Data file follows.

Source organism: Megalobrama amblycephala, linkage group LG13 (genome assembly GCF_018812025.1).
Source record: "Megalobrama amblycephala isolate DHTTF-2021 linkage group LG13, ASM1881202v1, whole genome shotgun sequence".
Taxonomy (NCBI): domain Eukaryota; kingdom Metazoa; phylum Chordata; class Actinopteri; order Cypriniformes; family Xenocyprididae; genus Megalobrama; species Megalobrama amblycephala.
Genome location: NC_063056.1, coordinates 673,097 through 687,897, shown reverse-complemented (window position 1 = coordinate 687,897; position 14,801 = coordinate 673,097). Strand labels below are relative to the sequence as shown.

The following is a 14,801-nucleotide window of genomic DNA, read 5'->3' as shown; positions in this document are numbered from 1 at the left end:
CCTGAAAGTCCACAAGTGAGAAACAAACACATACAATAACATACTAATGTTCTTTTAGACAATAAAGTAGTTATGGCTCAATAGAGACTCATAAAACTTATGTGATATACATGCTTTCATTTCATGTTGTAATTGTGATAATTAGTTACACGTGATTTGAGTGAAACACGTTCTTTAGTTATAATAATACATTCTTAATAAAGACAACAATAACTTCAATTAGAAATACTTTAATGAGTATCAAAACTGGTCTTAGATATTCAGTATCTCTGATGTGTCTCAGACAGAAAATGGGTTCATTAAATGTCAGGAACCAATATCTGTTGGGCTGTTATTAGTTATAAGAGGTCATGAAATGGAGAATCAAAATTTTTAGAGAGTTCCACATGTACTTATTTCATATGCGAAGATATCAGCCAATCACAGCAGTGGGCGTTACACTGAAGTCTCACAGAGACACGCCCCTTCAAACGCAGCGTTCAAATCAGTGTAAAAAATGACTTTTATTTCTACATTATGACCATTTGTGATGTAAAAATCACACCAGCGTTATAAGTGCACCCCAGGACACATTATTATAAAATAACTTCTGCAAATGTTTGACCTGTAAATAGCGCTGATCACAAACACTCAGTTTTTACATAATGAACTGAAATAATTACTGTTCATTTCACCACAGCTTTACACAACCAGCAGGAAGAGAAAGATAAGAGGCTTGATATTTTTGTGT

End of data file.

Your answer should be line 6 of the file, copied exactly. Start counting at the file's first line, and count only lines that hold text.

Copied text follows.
CCTGAAAGTCCACAAGTGAGAAACAAACACATACAATAACATACTAATGTTCTTTTAGACAATAAAGTAGTTATGGCTCAATAGAGACTCATAAAACTTATGTGATATACATGCTTTCATTTCATGTTGTAATTGTGATAATTAGTTACACGTGATTTGAGTGAAACACGTTCTTTAGTTATAATAATACATTCTTAATAAAGACAACAATAACTTCAATTAGAAATACTTTAATGAGTATCAAAACTGGTCTTAGATATTCAGTATCTCTGATGTGTCTCAGACAGAAAATGGGTTCATTAAATGTCAGGAACCAATATCTGTTGGGCTGTTATTAGTTATAAGAGGTCATGAAATGGAGAATCAAAATTTTTAGAGAGTTCCACATGTACTTATTTCATATGCGAAGATATCAGCCAATCACAGCAGTGGGCGTTACACTGAAGTCTCACAGAGACACGCCCCTTCAAACGCAGCGTTCAAATCAGTGTAAAAAATGACTTTTATTTCTACATTATGACCATTTGTGATGTAAAAATCACACCAGCGTTATAAGTGCACCCCAGGACACATTATTATAAAATAACTTCTGCAAATGTTTGACCTGTAAATAGCGCTGATCACAAACACTCAGTTTTTACATAATGAACTGAAATAATTACTGTTCATTTCACCACAGCTTTACACAACCAGCAGGAAGAGAAAGATAAGAGGCTTGATATTTTTGTGT